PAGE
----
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Male Nudes – a problem in interpretation or style! A reflection on Caillebotte and art-historical evidence.

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Edited by Steve Bamlett, Wednesday, 18 Jul 2018, 19:42

Male Nudes – a problem in interpretation or style! A reflection on Caillebotte and art-historical evidence.

What kind of evidence is used to make claims about responses to art? How do commentators use such evidence and why? As I gear up for A844, I have been picking up on artists to whom I was newly introduced in last year’s course – my next venture is Bonnard but here I am, having read 2 works on Caillebotte, feeling intrigued by a male nude used in the discussion fora and the kinds of statements people made about it and how and why they thought that perspective legitimized by art-historical paradigms.

In order to make some notes on my reading, I’m developing a debate I find in these books in Caillebotte’s Man at His Bath (1884). 

What is clear from the responses I’ve read is that commentary on that painting often skirts around the effect of seeing male nudity and justifies this skirting by the desire to be seen as ‘objective’ and therefore unmoved by the presented sight, whether that to be desire, laughter or disgust. The best means of doing so is to see the painting as an exemplum of ‘naturalism’ in which our view is occluded at the same time as it is permitted by the notion of a fourth wall of the bathroom in which the man 'invisibly' stands. This view could be supported by Marrinan’s (2016:271ff.) reading[1]. According to him, Caillebotte’s painting is a naturalistic response to the complaints about contemporary male hygiene literature that he would have found reference to in a book by Flaubert that Caillebotte refers to in a letter of 1884, even if the reference is not to Flaubert’s comments on  hygiene literature but to a preceding passage in the same book. This convoluted logic is typical of art-historical evidence I think. Flaubert’s ‘manly’ disregard of advice that males engage in bathing comes from an old-fashioned belief that bathing feminised and softened men, making masturbation more likely. Against such feelings, Caillebotte is seen by Marrinan as reacting – thus the painter depicts vigorous body-rubbing in a way that remains private but is certainly not indulged in as a sensual activity. He shows that also operating but more complexly in the contemporaneous Man Drying His Leg (1884)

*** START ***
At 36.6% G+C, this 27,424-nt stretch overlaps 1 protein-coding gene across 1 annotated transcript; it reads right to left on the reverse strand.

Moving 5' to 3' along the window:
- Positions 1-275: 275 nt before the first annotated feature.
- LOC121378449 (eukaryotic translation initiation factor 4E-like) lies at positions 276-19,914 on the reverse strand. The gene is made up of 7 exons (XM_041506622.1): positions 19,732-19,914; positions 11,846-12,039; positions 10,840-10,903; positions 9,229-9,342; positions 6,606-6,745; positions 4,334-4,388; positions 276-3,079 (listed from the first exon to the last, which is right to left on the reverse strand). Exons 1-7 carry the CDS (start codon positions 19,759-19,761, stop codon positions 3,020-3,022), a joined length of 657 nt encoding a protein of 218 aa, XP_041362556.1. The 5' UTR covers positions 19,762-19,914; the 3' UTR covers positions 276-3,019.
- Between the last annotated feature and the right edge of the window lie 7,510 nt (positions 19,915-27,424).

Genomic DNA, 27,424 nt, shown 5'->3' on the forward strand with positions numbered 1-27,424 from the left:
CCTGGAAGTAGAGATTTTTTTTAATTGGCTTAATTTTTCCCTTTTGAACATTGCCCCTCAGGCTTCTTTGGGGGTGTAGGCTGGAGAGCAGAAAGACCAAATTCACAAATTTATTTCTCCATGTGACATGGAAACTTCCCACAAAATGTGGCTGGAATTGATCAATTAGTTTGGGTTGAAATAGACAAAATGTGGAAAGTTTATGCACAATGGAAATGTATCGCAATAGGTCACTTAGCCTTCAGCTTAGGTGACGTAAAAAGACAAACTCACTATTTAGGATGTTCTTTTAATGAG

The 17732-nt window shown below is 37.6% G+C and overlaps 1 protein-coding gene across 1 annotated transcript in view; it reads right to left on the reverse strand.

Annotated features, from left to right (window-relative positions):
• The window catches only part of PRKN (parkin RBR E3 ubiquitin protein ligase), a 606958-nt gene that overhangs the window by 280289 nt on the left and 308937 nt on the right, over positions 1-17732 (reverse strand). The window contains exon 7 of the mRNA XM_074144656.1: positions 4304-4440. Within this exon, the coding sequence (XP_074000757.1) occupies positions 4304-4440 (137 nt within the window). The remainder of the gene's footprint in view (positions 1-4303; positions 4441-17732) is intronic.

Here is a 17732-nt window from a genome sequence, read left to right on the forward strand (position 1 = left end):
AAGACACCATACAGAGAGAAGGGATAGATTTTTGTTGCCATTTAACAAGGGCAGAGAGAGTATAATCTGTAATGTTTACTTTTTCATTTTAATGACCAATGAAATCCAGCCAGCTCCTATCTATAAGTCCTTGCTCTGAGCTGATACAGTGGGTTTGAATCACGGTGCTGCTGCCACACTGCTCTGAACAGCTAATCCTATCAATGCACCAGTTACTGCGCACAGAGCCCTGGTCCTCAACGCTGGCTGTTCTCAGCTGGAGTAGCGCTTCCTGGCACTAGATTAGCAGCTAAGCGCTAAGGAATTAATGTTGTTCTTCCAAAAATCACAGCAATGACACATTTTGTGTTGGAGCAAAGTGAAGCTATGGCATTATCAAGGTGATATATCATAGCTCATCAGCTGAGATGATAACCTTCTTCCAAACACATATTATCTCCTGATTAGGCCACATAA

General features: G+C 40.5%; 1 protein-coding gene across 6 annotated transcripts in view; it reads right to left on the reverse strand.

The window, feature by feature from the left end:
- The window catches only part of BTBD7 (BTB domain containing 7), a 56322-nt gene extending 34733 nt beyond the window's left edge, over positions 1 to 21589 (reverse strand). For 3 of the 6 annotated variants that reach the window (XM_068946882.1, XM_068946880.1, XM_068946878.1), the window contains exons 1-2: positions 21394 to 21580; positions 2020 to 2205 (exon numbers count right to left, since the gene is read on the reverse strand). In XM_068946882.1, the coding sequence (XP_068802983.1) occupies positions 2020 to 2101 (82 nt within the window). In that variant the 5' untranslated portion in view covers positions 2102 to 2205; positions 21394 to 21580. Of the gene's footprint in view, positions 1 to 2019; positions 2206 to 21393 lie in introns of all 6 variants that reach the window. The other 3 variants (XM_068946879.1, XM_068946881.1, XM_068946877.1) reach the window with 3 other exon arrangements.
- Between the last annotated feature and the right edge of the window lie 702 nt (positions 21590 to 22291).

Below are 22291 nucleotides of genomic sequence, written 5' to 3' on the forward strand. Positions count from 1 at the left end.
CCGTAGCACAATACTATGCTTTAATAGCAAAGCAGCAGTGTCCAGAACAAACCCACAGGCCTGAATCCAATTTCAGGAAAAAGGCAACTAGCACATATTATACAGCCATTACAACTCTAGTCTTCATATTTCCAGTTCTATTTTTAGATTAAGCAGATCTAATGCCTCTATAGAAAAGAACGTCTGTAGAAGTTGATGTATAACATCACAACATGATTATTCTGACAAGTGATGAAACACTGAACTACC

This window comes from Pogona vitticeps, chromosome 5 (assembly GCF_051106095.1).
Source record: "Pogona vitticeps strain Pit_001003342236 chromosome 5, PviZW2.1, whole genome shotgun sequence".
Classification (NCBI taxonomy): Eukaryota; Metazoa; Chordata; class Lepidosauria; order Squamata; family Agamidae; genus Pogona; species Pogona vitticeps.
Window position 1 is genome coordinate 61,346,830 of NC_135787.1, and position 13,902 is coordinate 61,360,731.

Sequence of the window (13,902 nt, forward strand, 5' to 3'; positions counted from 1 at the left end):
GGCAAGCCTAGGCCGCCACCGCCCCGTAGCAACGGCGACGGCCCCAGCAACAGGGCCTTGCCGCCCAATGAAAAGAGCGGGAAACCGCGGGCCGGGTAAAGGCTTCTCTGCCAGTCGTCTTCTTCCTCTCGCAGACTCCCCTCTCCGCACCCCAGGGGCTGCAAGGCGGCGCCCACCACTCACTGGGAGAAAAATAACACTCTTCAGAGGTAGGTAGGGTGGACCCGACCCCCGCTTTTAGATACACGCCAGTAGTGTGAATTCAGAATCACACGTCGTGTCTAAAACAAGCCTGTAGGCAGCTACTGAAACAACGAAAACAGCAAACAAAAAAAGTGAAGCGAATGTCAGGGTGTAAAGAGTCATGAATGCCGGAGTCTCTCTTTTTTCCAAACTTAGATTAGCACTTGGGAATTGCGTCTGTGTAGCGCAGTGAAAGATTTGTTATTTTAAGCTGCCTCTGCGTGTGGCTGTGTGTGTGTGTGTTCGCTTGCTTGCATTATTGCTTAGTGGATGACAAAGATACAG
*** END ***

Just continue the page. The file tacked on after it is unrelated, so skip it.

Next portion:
Despite the fact that many of Marrinan’s readings of domestic interiors by Caillebotte depends on what furniture from Caillebotte’s own Paris salon his identifiable ‘sitters’ sit upon, Merrinan is keen to show that the bathroom that other critics attribute to Caillebotte’s own home bathroom cannot possibly be imagined to represent that particular place. To him, sufficient evidence is found for that in the rustic nature of the chair painted in the bathroom, the lower-class boots and the careless abandonment of clothing to the floor. Why does Merrinan go to such lengths to disassociate the nude from any space that belonged to Caillebotte? We can but guess, although elsewhere Marrinan makes it plain that Caillebotte paints the space between the subjects of his paintings and himself as betokening the nature of a relationship between them. This is even the case in his reading of the early Floor Scrapers (1848).